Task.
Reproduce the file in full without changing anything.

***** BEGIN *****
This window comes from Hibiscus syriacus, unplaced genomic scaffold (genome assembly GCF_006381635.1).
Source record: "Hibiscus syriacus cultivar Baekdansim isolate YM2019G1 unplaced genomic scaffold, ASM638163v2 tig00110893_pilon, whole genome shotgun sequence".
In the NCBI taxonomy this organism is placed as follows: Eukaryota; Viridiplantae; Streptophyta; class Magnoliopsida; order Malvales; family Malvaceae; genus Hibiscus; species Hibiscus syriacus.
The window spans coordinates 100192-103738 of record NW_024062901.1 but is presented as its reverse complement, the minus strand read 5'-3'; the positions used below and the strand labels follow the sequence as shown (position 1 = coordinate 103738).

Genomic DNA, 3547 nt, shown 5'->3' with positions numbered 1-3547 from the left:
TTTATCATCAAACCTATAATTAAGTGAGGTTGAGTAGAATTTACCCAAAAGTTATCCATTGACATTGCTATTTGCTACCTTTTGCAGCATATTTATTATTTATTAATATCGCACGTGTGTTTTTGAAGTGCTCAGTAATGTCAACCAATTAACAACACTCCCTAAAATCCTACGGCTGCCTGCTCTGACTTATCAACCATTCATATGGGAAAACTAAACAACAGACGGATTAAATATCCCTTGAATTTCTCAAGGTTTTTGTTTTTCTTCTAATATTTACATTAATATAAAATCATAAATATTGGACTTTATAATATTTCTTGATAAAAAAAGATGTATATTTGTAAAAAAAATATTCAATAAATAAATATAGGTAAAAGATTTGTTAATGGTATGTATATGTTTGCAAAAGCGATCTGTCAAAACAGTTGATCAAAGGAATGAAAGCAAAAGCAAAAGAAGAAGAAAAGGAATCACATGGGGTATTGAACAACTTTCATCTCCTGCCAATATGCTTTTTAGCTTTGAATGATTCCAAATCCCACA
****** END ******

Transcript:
This window comes from Hibiscus syriacus, unplaced genomic scaffold (genome assembly GCF_006381635.1).
Source record: "Hibiscus syriacus cultivar Baekdansim isolate YM2019G1 unplaced genomic scaffold, ASM638163v2 tig00110893_pilon, whole genome shotgun sequence".
In the NCBI taxonomy this organism is placed as follows: Eukaryota; Viridiplantae; Streptophyta; class Magnoliopsida; order Malvales; family Malvaceae; genus Hibiscus; species Hibiscus syriacus.
The window spans coordinates 100192-103738 of record NW_024062901.1 but is presented as its reverse complement, the minus strand read 5'-3'; the positions used below and the strand labels follow the sequence as shown (position 1 = coordinate 103738).

Genomic DNA, 3547 nt, shown 5'->3' with positions numbered 1-3547 from the left:
TTTATCATCAAACCTATAATTAAGTGAGGTTGAGTAGAATTTACCCAAAAGTTATCCATTGACATTGCTATTTGCTACCTTTTGCAGCATATTTATTATTTATTAATATCGCACGTGTGTTTTTGAAGTGCTCAGTAATGTCAACCAATTAACAACACTCCCTAAAATCCTACGGCTGCCTGCTCTGACTTATCAACCATTCATATGGGAAAACTAAACAACAGACGGATTAAATATCCCTTGAATTTCTCAAGGTTTTTGTTTTTCTTCTAATATTTACATTAATATAAAATCATAAATATTGGACTTTATAATATTTCTTGATAAAAAAAGATGTATATTTGTAAAAAAAATATTCAATAAATAAATATAGGTAAAAGATTTGTTAATGGTATGTATATGTTTGCAAAAGCGATCTGTCAAAACAGTTGATCAAAGGAATGAAAGCAAAAGCAAAAGAAGAAGAAAAGGAATCACATGGGGTATTGAACAACTTTCATCTCCTGCCAATATGCTTTTTAGCTTTGAATGATTCCAAATCCCACA